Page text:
When I served in the Army, I was trained on how to perform guard duty. I vividly remember guarding a building (with an empty M-16). Thinking a drill instructor might try to sneak up on me, you know I kept my eyes open! I wasn’t just on guard duty. I was on my guard! Like the deer in the top picture above, I was ready for anything! If that was how seriously I took that responsibility when I wasn’t in any real danger, how much more seriously should I be now that I find myself in the crosshairs?!
A good word for me today! I hope you were encouraged as well!
“What makes a man a man? A friend of mine once asked. It’s the choices he makes. Not how he starts things, but how he finishes them.”
That’s the last line from the movie Hellboy. Lest you become too concerned, please know that I did not actually watch the movie. I happened to turn on a particular channel the other day as the movie was concluding. As a father of two boys, you can see why the quote grabbed my attention.
I would love for my sons to become men who are known for making wise decisions and for finishing what they start. I suppose that is the hope of every father.
This afternoon I hit the Dayton (TN) walk track for lunch. As I often do, I pray as I exercise. One of the things I prayed for today were my children. I prayed for their salvation and for their maturation. I prayed for me as their Dad. I prayed for their Mom. I also prayed that I would finish well at my particular callings (Christian, Husband, Father, Friend, Worker). I very much do not want to fizzle out as more and more of my hairs turn grey. That concept has been on my mind as I will be mentioning the latter years of both David and Solomon tomorrow night when I teach a class on the Old Testament. Both kings started well, but did not finish strong. David (Solomon, too) proved to be a poor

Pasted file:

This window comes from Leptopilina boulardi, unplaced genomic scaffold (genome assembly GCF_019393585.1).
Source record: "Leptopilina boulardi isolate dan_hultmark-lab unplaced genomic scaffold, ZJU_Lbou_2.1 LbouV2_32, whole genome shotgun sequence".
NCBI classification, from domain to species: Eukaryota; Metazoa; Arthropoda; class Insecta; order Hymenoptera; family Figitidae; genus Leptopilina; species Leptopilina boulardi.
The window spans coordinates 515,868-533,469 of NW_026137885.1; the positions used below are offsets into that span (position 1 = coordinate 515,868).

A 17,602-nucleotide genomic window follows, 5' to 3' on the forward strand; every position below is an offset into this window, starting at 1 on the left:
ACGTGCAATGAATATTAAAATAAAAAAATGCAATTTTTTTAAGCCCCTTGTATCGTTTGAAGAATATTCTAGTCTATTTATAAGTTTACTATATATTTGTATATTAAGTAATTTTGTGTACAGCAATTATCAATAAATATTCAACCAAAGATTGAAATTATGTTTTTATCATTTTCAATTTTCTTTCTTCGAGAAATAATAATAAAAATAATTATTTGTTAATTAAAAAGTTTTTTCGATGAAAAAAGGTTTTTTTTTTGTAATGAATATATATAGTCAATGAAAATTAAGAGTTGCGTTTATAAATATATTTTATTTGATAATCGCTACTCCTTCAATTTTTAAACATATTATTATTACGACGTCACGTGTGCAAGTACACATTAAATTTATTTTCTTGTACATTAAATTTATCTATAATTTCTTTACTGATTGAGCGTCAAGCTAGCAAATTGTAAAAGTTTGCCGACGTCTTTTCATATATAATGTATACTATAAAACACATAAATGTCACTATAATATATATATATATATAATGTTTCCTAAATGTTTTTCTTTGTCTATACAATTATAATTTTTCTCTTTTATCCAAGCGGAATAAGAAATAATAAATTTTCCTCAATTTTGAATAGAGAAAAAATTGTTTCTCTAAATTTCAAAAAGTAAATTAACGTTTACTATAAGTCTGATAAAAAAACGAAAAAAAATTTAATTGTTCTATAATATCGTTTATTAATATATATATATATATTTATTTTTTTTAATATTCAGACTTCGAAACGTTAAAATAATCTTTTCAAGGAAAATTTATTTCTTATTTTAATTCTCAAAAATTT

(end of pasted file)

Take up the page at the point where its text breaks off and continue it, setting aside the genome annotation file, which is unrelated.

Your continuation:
father (a bit hard to excel at fatherhood when you have over 20 children). Solomon worshiped idols. Without a doubt, they did not finish
well. May that never be said of me. May it never be said of my sons. May we do the right things–even when they are hard.
May God help us to these noble ends!
I recently watched an interview of Neil deGrasse Tyson by Larry King (see link below).
I personally find Dr. Tyson to be delightful and interesting. His personality is winsome. His answers to Larry’s questions were fascinating, but I particularly took interest at what took place at the end of the interview. King brought of the concept of fearing non-existence (both men are atheists). Tyson replied:
“It is the knowledge that I am going to die that creates the focus that I bring to being alive. The urgency of accomplishment, the need to express love now, not later. If we live forever, why ever even get out of bed in the morning? Because you always have tomorrow. That’s not the kind of life I want to lead.”
After Larry King asked him if he feared “not being around,” Tyson answered:
“I fear living a life where I could have accomplished something and didn’t. That’s what I fear. I don’t fear death.”
Don’t you appreciate his vulnerability?! I sure do! I also find his comments insightful. As a Christian, however, my perspective on both living and dying is in conflict with that described by Dr. Tyson. The facts that I will indeed live forever and that I will face God upon my death serve as important impetuses for my accomplishments as well as my expression of love to those around me.
My mission statement is short, but has profound implications for my present.
Prepare for Eternity